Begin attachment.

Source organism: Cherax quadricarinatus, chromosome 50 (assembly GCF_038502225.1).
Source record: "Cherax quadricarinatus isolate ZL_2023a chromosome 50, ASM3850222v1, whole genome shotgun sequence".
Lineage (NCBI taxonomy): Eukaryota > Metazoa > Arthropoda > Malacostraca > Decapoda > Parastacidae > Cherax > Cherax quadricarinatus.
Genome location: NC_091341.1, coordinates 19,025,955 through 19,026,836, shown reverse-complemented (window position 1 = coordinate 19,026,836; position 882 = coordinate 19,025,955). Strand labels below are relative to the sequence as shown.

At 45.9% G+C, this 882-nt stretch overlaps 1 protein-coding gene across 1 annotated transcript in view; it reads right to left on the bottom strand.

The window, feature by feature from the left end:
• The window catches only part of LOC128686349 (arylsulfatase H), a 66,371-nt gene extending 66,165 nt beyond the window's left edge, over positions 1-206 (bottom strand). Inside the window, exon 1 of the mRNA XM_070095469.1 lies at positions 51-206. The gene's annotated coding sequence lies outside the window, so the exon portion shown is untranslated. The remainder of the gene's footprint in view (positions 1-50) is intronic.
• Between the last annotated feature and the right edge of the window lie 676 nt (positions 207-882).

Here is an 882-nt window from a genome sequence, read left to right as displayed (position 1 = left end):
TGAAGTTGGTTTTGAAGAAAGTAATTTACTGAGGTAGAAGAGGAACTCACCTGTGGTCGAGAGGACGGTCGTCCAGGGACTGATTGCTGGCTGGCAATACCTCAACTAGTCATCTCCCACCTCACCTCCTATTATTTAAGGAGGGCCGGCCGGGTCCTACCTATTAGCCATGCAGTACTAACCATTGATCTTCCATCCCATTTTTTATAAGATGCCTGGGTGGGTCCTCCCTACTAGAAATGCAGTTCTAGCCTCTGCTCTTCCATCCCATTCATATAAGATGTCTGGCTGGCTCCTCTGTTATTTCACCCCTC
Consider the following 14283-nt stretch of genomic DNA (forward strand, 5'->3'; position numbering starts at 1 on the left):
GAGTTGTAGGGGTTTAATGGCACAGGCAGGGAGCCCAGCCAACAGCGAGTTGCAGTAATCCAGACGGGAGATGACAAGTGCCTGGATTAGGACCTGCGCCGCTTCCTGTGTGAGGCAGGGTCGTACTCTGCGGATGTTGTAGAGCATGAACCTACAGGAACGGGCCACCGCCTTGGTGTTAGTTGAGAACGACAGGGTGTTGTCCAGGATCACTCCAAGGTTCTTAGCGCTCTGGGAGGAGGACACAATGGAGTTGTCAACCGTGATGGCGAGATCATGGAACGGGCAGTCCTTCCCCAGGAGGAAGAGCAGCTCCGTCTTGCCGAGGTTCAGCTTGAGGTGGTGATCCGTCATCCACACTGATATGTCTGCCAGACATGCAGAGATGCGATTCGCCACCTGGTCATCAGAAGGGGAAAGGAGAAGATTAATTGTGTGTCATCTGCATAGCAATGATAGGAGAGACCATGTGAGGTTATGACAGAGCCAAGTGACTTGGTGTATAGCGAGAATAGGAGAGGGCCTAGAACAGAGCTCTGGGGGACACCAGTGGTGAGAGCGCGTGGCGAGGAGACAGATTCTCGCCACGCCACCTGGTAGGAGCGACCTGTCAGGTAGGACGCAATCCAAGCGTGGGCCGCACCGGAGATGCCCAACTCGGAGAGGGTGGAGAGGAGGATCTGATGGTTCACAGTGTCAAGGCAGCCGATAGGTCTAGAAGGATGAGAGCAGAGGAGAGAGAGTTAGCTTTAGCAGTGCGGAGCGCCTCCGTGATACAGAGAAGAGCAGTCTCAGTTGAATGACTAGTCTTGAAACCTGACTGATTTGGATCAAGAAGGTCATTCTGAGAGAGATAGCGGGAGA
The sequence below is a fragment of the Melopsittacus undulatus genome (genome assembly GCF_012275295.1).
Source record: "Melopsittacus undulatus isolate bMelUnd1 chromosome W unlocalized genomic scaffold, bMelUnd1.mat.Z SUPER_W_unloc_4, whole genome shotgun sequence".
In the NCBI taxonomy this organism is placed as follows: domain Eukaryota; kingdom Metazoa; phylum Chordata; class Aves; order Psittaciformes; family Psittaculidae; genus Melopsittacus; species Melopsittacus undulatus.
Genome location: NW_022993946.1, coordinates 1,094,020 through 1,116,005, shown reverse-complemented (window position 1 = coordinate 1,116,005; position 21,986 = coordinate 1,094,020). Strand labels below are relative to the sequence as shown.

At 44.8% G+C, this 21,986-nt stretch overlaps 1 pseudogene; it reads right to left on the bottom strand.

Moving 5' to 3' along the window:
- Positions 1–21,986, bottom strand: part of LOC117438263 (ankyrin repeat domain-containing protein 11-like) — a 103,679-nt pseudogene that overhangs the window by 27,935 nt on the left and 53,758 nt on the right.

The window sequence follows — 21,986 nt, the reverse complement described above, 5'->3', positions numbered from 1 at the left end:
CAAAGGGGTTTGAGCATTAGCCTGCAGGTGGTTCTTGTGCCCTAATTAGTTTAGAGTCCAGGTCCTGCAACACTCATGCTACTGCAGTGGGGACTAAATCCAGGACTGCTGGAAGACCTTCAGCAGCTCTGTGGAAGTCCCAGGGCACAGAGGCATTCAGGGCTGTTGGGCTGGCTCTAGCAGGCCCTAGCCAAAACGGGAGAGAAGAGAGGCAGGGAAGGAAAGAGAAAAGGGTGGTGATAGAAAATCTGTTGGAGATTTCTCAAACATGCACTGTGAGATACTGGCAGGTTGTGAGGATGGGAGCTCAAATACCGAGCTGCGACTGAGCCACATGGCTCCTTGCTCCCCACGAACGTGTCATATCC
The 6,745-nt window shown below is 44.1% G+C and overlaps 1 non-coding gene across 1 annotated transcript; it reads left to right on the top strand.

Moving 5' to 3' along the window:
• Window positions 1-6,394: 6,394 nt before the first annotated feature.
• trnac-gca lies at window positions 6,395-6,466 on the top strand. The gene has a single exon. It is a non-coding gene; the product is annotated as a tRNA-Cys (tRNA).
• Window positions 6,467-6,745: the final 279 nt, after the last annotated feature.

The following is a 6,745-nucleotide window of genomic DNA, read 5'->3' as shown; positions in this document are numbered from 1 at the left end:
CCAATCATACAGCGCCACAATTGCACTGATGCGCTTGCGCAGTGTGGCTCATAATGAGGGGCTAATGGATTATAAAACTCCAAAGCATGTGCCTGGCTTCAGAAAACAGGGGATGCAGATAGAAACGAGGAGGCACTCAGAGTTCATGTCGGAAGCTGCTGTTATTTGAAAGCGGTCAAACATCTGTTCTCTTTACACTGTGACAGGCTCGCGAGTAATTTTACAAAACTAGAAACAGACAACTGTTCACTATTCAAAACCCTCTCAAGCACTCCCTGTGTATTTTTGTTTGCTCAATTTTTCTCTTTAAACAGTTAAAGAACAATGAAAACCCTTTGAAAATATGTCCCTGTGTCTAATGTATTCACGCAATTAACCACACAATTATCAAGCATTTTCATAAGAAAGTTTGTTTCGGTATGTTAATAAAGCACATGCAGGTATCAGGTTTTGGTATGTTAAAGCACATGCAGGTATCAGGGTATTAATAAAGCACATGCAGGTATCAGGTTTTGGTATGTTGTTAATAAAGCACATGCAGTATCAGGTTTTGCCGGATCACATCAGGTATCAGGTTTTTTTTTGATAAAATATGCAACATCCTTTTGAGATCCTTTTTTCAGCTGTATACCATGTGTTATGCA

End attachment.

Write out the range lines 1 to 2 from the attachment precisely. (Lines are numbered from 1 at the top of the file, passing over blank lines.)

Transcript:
Source organism: Cherax quadricarinatus, chromosome 50 (assembly GCF_038502225.1).
Source record: "Cherax quadricarinatus isolate ZL_2023a chromosome 50, ASM3850222v1, whole genome shotgun sequence".